On the first day of Rosh Hashanah, last week, I was picketing a bank in Berkeley, Calif.; "praying with my legs" in a way that reminded me of one modern prophet and one ancient prophet.
The modern one, of course, was Rabbi Abraham Joshua Heschel, who coined that phrase about his own legs after marching alongside Dr. Martin Luther King in Selma, Ala., in 1965 to win the vote for African-Americans.
The ancient prophet was Isaiah. On Yom Kippur about 2,500 years ago, Isaiah walked into a crowd that felt good because (having fasted for about 18 hours already) it felt bad. He called out that merely refraining from food and drink was not the point. God, he said, intended the Yom Kippur fast to involve feeding the hungry, clothing the naked, housing the homeless, and -- intensely political, not reducible to "charity" -- striking off the handcuffs put on prisoners by those in power.
Many in the crowd around Isaiah got angry at this shattering of their internal "spiritual" high. But Isaiah called out that it was impossible in the eyes of the One Who Interbreathes all life to get spiritually high without first going low -- breathing deeply with the lowly, the poor, the desperate, the humiliated of society.
And the rabbis, 500 years later, enshrined his words to be read on every Yom Kippur morning. They wanted to make the lesson unforgettable. But turning the disturbance into liturgy tamed it. Made it easy to mutter and forget. It takes new effort to make Isaiah's vision real.
So last week, on the first day of Rosh Hashanah, which was also the first anniversary of the Occupy movement, we gathered in Berkeley proclaiming "Occupy Rosh Hashanah," on behalf of the desperate poor and the humiliated former middle class, outside the branch office of a huge bank, Wells Fargo, that has thrown people out of homes and jobs.
Four Jewish-renewal-oriented rabbis -- Michael Lerner, David Jonathan Cooper, Phyllis Berman and I -- led about 200 members of the Shalom Center, Beyt Tikkun, Kehilla, Chochmat HaLev, the "Jewish Contingent of Bay Area Occupy" and others to take a joyful part in Occupy Rosh HaShanah on the streets of Berkeley.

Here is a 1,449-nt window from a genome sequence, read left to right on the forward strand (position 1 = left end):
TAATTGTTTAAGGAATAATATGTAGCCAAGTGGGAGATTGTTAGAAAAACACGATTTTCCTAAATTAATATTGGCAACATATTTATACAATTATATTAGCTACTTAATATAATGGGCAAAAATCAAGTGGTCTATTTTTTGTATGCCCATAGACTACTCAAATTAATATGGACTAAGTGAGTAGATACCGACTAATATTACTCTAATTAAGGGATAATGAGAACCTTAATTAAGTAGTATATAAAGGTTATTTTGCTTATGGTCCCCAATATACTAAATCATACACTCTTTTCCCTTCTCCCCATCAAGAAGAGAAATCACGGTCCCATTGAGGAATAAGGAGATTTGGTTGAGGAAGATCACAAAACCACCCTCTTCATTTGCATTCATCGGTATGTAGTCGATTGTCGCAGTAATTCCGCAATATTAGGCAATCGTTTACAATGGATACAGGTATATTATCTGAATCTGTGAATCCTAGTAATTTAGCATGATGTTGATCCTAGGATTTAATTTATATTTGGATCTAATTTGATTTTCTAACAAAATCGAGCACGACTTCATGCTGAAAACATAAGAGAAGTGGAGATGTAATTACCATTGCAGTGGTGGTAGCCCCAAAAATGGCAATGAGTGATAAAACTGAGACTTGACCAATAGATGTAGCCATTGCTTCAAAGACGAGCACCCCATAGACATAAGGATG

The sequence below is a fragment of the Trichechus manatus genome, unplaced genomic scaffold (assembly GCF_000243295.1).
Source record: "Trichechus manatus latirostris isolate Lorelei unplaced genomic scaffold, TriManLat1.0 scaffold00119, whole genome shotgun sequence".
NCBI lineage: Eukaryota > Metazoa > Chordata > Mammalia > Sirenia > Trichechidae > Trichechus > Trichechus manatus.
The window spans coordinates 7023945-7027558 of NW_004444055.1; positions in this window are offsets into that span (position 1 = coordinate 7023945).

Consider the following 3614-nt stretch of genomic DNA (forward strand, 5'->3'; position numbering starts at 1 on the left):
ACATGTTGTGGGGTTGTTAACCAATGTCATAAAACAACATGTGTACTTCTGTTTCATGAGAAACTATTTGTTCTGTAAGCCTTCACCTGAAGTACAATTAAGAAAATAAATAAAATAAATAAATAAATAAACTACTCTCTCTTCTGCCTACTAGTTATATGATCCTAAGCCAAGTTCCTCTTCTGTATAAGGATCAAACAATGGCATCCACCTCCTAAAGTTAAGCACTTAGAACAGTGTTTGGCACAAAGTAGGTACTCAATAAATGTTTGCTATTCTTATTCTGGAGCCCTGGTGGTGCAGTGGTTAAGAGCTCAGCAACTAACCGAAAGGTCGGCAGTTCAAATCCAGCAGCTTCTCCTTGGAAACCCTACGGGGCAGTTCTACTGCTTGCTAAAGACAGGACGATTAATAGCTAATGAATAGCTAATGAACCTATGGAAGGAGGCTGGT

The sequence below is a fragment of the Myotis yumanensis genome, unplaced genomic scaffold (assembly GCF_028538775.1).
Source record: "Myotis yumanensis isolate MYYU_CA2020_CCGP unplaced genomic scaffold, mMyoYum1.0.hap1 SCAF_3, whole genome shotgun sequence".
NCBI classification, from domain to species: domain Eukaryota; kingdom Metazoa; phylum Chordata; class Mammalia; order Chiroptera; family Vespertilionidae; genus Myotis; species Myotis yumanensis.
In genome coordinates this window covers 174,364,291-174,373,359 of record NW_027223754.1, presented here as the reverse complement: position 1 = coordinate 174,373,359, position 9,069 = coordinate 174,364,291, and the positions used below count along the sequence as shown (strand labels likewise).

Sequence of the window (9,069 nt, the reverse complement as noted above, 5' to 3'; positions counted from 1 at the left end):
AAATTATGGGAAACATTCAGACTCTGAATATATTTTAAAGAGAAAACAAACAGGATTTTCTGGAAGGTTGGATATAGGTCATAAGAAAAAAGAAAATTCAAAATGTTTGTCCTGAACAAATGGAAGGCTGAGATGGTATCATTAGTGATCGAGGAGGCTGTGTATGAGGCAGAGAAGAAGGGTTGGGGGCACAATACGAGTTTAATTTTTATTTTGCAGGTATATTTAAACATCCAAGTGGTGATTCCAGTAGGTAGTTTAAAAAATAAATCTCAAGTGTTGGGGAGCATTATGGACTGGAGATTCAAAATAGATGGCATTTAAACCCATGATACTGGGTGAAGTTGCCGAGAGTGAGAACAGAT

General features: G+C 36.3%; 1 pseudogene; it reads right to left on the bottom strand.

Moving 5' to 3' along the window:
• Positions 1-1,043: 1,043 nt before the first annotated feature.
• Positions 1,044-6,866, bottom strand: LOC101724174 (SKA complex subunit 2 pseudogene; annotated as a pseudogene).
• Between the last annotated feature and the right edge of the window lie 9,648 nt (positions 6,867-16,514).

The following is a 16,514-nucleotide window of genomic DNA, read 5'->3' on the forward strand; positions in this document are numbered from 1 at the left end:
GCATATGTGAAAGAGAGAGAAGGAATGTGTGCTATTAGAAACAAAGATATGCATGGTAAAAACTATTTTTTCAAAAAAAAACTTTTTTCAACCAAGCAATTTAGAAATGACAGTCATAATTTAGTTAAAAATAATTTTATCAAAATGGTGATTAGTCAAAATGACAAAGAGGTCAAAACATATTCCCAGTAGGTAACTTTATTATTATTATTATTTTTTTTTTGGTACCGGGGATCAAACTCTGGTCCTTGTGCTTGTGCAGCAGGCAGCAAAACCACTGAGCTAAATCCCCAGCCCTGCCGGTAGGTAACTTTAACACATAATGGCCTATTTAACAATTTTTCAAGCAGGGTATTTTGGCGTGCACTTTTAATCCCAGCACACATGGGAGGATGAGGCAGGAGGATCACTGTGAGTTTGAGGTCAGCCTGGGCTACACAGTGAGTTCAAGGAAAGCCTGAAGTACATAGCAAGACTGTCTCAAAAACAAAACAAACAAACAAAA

Since Phyllis and I had been invited to join Rabbi Lerner in leading services at his shul in Berkeley, the Shalom Center originally proposed we do an Occupy Rosh Hashanah action on that day, after the morning prayer service (Tikkun worked out the action plan).
It felt, indeed, like a tiny but true slice of Isaiah's chutzpadik, crowd-shocking intervention on that Yom Kippur so long ago.
We urged people to move their money from banks that are global corporate oligarchies to local credit unions or community banks. We shared specific information about how to Move Our Money. We leafleted passers-by, greeted old friends and met people we had never known. We sang and laughed along with cantor/songwriter Linda Hirschhorn, and a serious/funny Occupella Choir.
And we prayed -- with our voices as well as our legs.
The atmosphere was high-spirited, hopeful, joyful and determined. You can see and hear some moments in a video that shows not only the singing energy of the picketing crowd but especially comments by Rabbis Berman and Lerner and the shofar-blowing by Rabbi Cooper.
An article in the Oakland Tribune about the action included this passage:
Rabbi Arthur Waskow, whose Shalom Center in Philadelphia works for social justice, came to Berkeley for the Rosh Hashana protest and believes Occupy changed the national discussion about financial equality. "The energy is continuing," said Waskow. "It didn't disappear. Occupy changed the conversation in the U.S. so we could talk about the concentration of wealth and power." "Before, it wasn't even taboo to talk about, it didn't exist. Suddenly, it was talkable. Now Occupy people are focused on keeping homes [from being foreclosed] and [on] the banks that were the center of the financial collapse."
You may notice this essay is captioned, "Part 1." Tomorrow, God willing, I'll share with you Part 2. It's about prayer and picketing last week in Philadelphia, confronting the corporate executives of the companies that are fracking large regions of the United States.
Rabbi Heschel could not have walked in Selma without support from the organizational sponsors of the March. Same with both the Berkeley and Philadelphia actions.
As I've pointed out, the Shalom Center had an important role in shaping the Berkeley action, and then in taking vigorous part. Ditto in the Philadelphia events. We could not have done that without the support you give us -- intellectual, emotional, spiritual and financial. To keep doing this work, we need your help -- in all four of those Four Worlds. Please donate (it's tax-deductible) by clicking to our website.
Many thanks for your help. It really is crucial.
With blessings upon your own work to heal and to reach toward wholeness -- shalom and salaam -- Arthur
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